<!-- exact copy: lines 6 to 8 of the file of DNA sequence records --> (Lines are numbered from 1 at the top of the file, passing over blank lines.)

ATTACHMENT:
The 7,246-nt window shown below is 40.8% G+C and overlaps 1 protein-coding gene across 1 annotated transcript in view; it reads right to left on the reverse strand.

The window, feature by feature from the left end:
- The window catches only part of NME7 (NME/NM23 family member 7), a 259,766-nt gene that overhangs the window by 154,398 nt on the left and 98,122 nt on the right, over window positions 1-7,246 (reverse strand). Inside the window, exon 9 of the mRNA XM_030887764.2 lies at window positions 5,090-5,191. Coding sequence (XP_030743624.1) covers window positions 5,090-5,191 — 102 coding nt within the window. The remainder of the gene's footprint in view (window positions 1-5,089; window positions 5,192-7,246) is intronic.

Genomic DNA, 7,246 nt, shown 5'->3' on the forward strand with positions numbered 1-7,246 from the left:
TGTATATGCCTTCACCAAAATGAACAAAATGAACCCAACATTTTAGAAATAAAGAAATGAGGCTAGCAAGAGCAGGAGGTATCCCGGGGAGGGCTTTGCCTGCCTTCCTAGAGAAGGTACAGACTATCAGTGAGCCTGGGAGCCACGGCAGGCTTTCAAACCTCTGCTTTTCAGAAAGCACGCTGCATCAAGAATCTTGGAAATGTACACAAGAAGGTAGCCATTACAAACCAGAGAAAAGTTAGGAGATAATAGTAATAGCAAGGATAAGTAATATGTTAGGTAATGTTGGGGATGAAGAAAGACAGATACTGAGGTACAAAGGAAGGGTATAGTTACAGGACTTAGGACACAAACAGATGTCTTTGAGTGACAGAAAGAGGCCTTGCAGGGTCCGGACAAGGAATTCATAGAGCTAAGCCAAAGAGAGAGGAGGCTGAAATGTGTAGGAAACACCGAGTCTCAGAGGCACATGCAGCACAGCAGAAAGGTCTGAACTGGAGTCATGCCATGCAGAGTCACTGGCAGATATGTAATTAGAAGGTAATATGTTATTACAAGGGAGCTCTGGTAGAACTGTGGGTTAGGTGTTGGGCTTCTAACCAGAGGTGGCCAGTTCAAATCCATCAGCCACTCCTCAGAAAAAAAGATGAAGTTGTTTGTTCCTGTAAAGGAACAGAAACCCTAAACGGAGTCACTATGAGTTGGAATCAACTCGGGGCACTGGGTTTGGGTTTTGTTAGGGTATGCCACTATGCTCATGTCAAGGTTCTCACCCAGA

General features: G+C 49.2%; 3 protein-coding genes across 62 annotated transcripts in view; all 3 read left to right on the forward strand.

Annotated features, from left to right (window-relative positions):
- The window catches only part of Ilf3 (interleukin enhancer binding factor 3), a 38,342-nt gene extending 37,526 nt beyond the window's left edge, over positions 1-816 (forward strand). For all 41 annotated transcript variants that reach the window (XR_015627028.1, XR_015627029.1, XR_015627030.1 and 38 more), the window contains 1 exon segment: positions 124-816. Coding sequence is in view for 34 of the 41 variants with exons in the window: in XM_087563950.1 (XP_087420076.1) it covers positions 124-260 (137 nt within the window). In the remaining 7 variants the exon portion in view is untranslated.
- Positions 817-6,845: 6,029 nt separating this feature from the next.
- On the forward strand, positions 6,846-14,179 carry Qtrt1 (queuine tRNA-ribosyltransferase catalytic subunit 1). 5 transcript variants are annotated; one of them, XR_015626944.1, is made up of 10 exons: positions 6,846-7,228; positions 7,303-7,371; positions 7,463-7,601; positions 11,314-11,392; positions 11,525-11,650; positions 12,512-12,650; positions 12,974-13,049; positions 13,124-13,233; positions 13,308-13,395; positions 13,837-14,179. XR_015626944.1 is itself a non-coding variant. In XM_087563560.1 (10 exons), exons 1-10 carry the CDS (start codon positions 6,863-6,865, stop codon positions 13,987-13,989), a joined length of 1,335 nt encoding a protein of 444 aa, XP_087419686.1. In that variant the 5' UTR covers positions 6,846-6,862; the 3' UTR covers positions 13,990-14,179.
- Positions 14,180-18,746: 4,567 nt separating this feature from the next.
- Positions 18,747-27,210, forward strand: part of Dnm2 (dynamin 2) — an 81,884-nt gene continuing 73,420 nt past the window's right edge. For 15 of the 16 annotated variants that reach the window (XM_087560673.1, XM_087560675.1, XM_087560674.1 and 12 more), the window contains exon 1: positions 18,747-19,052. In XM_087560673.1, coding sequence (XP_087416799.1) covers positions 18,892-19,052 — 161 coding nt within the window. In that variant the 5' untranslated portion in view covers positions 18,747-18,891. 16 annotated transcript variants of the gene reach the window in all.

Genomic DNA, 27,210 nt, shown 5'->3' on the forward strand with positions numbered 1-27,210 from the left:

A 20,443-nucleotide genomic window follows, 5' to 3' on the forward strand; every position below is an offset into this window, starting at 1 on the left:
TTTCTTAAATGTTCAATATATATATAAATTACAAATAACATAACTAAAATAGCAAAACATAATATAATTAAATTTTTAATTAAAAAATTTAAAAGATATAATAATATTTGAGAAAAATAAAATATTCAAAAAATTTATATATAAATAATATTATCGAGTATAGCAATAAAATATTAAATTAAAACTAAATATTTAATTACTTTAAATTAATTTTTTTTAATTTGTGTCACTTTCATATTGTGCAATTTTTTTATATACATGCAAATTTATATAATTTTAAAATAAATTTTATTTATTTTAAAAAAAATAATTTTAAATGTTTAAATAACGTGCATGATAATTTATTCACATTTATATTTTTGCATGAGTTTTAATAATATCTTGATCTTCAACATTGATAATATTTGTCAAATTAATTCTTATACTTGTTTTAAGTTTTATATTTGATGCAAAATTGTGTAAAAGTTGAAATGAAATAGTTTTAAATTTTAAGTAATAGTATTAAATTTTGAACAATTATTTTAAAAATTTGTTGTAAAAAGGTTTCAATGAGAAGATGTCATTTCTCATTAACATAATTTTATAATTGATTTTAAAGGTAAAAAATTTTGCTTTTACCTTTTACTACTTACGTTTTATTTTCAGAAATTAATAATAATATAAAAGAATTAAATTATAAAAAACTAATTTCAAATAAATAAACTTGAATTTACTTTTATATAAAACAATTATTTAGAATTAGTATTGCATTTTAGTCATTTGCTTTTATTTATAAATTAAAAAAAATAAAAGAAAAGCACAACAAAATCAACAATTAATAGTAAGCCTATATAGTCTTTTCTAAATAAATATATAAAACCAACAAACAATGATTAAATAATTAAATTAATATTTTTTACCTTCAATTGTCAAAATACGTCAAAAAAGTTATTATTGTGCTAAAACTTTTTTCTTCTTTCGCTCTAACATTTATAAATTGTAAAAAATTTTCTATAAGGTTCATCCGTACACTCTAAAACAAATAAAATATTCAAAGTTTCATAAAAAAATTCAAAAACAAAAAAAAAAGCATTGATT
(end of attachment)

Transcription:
General features: G+C 49.2%; 3 protein-coding genes across 62 annotated transcripts in view; all 3 read left to right on the forward strand.

Annotated features, from left to right (window-relative positions):
- The window catches only part of Ilf3 (interleukin enhancer binding factor 3), a 38,342-nt gene extending 37,526 nt beyond the window's left edge, over positions 1-816 (forward strand). For all 41 annotated transcript variants that reach the window (XR_015627028.1, XR_015627029.1, XR_015627030.1 and 38 more), the window contains 1 exon segment: positions 124-816. Coding sequence is in view for 34 of the 41 variants with exons in the window: in XM_087563950.1 (XP_087420076.1) it covers positions 124-260 (137 nt within the window). In the remaining 7 variants the exon portion in view is untranslated.